Date of Degree

9-2015

Document Type

Dissertation

Degree Name

Ph.D.

Program

Psychology

Advisor

Patricia J. Brooks

Subject Categories

Communication | Developmental Psychology

Keywords

language enclave; language loss; language maintenance; Lazuri-Turkish; parent-child interaction; Turkish-German

Abstract

In language contact situations parents who grew up acquiring their ancestral language (AL) often have to make choices about the fate of AL transmission by negotiating resources and beliefs about what is best for their children's future. Their language practices contribute to AL loss or maintenance, affecting developmental pathways for bilingualism. The situation faced by speakers of Lazuri -- a Grade 2, severely endangered South Caucasian language that is no longer used in child-directed speech illustrates a global phenomenon of rapid language loss within indigenous communities due to linguistic assimilation to a dominant language (DL). AL loss is associated with parental language socialization goals (e.g., to prepare children for formal education in the DL), as well as socio-economic and historical factors. Study 1 examined AL production in Lazuri-Turkish caregiver-child dyads (N=62, M child age=30.0 months, SD= 9.4, range 12-48 months) as a function of caregiver generation (i.e., comparing 30 grandparent-child vs. 32 parent-child dyads). Dyads were recruited from Lazona communities in Findikli and Ardaşen, Turkey. Study 2 compared a subset of the parent-child dyads from Study 1 with age-matched Turkish-German parent-child dyads (N=12, M child age=29 mo, range 16-46) recruited from the Kreuzberg community of Berlin. The Berlin families tend to maintain usage of AL (i.e., Turkish) in child-directed speech, and served as a base of comparison with the Lazuri communities where the DL has replaced the AL in communication with children. All parents completed a short demographic and language use questionnaire. Across studies, dyads were instructed to converse in their AL (i.e., Lazuri in Lazona, Turkish in Berlin) while engaging with animal farm and tea-party toy sets (10 min each). The elicitation task thus provided an assessment of caregiver language fluency in the AL as well as a semi-structured context for examining cultural variation in caregiver-child communication.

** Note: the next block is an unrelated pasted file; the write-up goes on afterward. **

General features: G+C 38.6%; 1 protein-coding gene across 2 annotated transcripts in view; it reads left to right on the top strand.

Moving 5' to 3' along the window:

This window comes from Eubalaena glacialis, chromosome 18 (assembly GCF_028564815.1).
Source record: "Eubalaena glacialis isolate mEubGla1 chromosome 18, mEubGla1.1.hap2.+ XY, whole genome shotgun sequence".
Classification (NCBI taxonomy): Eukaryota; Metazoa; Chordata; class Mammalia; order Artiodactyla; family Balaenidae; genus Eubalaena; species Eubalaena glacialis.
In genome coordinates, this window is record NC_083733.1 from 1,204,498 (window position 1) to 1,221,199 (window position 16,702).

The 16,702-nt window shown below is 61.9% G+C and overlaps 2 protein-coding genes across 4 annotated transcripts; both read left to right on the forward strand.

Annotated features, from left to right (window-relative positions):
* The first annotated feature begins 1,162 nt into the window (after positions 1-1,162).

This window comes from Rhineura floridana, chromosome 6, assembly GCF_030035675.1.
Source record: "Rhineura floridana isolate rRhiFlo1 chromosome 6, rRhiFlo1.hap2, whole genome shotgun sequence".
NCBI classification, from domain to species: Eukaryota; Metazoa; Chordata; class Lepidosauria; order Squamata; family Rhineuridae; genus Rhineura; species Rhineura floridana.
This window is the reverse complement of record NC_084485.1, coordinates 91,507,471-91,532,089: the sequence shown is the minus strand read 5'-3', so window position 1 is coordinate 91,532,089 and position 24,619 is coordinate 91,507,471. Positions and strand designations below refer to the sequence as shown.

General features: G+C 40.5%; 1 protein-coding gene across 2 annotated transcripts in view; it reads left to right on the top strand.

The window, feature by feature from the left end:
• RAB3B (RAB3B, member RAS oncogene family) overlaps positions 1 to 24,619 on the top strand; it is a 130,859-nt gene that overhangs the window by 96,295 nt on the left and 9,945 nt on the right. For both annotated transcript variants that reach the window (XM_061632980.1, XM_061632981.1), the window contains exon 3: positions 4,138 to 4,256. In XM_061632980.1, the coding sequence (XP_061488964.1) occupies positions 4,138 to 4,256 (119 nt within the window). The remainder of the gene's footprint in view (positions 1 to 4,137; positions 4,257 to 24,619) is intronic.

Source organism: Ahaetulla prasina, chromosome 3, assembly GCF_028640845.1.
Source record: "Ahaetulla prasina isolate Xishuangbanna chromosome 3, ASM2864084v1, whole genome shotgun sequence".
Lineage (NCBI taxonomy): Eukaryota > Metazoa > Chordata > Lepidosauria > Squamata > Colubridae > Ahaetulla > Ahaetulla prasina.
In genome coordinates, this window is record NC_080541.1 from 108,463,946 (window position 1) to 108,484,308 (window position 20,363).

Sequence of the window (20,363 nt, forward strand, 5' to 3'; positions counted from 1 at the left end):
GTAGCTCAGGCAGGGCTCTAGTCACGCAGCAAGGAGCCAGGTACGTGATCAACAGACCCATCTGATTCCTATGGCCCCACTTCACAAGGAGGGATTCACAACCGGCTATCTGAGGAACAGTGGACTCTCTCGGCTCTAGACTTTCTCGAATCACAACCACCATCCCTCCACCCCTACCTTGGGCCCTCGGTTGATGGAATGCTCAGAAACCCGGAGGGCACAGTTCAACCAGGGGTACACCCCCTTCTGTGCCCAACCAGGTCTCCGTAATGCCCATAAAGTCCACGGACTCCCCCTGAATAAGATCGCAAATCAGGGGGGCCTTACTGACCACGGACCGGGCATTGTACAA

Utterances were transcribed and coded for language use (i.e., AL, DL, Mixed) and type (i.e., labeling, questioning, commanding, deictic expression, comment, invitation). Deictic gestures (i.e., pointing, showing, offering, requesting) were also coded. In Study 1, the elicitation task indicated AL loss with grandparents and parents interacting similarly with children: Caregivers spoke Lazuri in only 58.5%, while the remainder of the child-directed speech was in Turkish (26.0%) or mixed languages (15.4%). In contrast, children lacked Lazuri fluency and predominantly spoke Turkish (82.8%) with fewer Lazuri (14.8%) or mixed utterances (2.4%): 79.8% of children's Lazuri utterances were imitative, as opposed to spontaneous speech (21.2%). Caregivers combined Lazuri utterances with deictic gestures more often than Turkish utterances to establish a common ground for effective communication. Reflecting parental language practices in AL usage in Study 2, Berlin dyads conversed fluently in AL. Functional coding of utterances showed cultural variation in child-directed speech: Lazuri parents produced more commands whereas Berlin parents used more questions to engage their children. Despite variation in parental speech, children's communication was remarkably alike, yet mediated by the activity context. The findings extend the bilingual literature by including understudied language enclaves and corroborate how practices and beliefs about what to teach and how to talk to children contribute to AL loss or maintenance. Benefits and ways of maintaining AL in socioeconomically disadvantaged contexts are discussed. Lazuri child stories are included as supplemental materials.

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